ATC codes: J02AA01
Visceral leishmaniasis ICD11 code: 1F54.0
Amphotericin B
Medicine type
Chemical agent
List type
Parenteral > General injections > IV: 50 mg powder for injection in vial (as deoxycholate or liposomal complex)
EML status history
First added in 1995 (TRS 867)
Changed in 2007 (TRS 950)
Changed in 2009 (TRS 958)
Also recommended for children
Therapeutic alternatives
The recommendation is for this specific medicine
Patent information
Patents have expired in most jurisdictions
Summary of evidence and Expert Committee recommendations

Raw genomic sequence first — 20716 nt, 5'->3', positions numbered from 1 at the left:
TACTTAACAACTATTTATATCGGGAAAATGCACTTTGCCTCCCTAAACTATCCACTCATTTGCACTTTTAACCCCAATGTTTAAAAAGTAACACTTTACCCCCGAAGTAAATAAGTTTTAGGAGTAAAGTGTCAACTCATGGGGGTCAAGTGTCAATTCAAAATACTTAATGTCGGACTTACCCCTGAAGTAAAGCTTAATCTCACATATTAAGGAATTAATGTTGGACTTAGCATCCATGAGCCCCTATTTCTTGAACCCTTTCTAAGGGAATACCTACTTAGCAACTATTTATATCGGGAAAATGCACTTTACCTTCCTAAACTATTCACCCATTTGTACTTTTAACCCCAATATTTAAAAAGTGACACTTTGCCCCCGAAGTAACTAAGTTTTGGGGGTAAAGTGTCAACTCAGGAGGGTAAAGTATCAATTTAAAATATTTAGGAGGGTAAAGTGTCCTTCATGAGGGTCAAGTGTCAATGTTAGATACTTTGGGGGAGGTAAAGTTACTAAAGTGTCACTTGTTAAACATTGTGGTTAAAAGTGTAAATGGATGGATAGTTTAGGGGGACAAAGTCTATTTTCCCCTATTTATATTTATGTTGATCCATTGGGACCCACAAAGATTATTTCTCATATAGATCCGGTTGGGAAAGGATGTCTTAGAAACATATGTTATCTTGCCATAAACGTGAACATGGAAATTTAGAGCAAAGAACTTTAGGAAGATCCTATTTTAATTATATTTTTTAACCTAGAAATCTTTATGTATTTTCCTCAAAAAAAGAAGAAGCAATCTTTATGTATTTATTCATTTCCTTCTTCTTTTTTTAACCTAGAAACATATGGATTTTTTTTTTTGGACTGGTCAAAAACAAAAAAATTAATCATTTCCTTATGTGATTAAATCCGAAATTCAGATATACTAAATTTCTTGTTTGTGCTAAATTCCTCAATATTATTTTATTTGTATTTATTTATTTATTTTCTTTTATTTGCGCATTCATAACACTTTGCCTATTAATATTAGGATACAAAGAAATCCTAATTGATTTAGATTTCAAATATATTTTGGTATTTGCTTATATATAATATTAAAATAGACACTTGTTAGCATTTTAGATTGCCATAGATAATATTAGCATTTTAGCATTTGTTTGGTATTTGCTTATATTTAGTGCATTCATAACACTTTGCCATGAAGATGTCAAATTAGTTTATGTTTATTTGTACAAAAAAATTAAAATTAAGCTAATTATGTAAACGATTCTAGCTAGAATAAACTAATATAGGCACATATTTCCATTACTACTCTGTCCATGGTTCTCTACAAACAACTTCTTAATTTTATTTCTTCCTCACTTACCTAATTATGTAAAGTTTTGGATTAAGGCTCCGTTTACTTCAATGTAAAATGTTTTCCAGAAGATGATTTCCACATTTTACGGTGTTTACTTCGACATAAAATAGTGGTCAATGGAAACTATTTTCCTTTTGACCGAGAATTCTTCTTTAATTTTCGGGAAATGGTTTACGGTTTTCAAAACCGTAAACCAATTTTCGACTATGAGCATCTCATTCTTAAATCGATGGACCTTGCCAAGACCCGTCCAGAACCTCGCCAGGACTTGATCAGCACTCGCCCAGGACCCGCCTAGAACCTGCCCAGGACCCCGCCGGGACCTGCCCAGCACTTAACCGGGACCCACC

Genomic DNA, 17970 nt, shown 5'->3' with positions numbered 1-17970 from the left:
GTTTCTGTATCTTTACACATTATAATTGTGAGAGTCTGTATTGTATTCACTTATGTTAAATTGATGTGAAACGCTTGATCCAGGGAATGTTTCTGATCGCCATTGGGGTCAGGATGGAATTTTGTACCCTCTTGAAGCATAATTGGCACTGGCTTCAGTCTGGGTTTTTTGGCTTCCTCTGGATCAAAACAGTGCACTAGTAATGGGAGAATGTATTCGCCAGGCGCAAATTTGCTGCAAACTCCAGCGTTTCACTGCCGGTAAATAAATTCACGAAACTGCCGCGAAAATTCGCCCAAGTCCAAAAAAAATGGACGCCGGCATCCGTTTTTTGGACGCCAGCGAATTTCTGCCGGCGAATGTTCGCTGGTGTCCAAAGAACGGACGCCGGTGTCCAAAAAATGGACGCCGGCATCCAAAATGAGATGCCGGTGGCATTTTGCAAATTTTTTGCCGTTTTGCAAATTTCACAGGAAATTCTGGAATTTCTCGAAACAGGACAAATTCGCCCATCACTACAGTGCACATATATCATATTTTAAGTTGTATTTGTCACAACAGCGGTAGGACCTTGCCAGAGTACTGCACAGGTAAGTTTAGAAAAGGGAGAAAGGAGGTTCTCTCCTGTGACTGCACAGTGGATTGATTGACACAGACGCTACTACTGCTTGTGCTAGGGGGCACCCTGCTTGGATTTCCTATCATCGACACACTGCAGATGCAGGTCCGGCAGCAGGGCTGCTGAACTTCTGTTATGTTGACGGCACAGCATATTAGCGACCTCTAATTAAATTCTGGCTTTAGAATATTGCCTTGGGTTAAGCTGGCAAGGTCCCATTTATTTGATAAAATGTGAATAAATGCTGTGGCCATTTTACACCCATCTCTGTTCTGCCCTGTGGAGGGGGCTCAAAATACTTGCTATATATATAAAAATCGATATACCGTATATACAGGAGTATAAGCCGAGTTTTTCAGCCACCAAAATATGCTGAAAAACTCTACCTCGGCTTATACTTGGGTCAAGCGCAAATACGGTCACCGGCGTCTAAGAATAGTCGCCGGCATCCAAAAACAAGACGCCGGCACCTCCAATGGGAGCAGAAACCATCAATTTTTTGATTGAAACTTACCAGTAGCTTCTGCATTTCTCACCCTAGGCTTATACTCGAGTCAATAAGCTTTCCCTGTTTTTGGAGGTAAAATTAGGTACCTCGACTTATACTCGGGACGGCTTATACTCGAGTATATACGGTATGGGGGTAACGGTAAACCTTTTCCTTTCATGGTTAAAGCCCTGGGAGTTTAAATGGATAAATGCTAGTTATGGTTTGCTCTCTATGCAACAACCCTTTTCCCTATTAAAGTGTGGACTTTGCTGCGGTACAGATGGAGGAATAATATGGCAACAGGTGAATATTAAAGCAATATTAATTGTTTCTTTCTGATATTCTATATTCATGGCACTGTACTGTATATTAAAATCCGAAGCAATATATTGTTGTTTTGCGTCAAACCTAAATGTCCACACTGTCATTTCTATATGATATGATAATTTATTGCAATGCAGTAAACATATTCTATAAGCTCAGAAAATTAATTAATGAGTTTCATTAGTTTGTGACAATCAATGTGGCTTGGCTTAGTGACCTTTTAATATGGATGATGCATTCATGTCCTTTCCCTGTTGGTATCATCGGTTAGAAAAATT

Amphotericin B was moved to the core list of the EML and EMLc for the treatment of visceral leishmaniasis. The EMLc Subcommittee noted that the incidence of this infection is increasing in different parts of the world and that children account for a significant proportion of those with visceral leishmaniasis in disease-endemic areas. Morbidity and mortality related to this infection are substantial. Resistance to conventional therapy has been recorded, but there is inadequate information regarding the magnitude of this problem. The available data, although not of good quality, suggest that liposomal amphotericin B is effective for the treatment of visceral leishmaniasis and is safe in children (1,2). However, the Subcommittee is concerned that there are insufficient data to show how liposomal amphotericin B compares with the original formulation of this drug in terms of efficacy and safety in the treatment of visceral leishmaniasis. The Subcommittee noted that the different dosages and schedules tested have shown a good response and hence there could be flexibility in the dosage schedule. Several regimens have used a total dose of approximately 20 mg/kg and WHO recommends this dosage (3). The duration of in-patient therapy can vary, but is shorter than that with conventional therapies. Safety data suggest that liposomal amphotericin B may be better than other therapies, but there is a paucity of good quality data on which to base conclusions. The cost of therapy with liposomal amphotericin B can be significantly higher than that of conventional therapies. The Subcommittee was made aware of the preferential pricing offer which could help in addressing the issues of cost and availability associated with the procurement of liposomal amphotericin B in developing countries. The Subcommittee has noted that liposomal amphotericin B is being used as first-line therapy in some high-income countries. In other countries it is considered as second-line therapy, mainly due to cost. The Subcommittee decided that liposomal amphotericin B should be added to the Core List of the EMLc for the treatment of visceral leishmaniasis. When the cost of the liposomal formulation is similar to that of the original formulation of amphotericin B, the liposomal formulation may be preferable in the light of data on other fungal infections that support a lower incidence of nephrotoxicity. It also recommended that good quality clinical data on the safety and efficacy of liposomal amphotericin B in children with visceral leishmaniasis be collected prospectively. The Expert Committee reviewed Section 6.5.2, medicines for leishmaniasis, for conconrdance between the EML and EMLc, and on the advice of the WHO Department of Control of Neglected Tropical Diseases, made the same changes to the complete EML. References: 1. di Martino L et al. Treatment of visceral leishmaniasis in children with liposomal amphotericin B. Journal of Pediatrics, 1997, 131:271–7. 2. Syriopoulou V et al. Two doses of a lipid formulation of amphotericin B for the treatment of Mediterranean visceral leishmaniasis. Clinical Infectious Diseases, 2003, 36:560–6. 3. Bern C et al. Liposomal amphotericin B for the treatment of visceral leishmaniasis. Clinical Infectious Diseases, 2006, 43:917–24.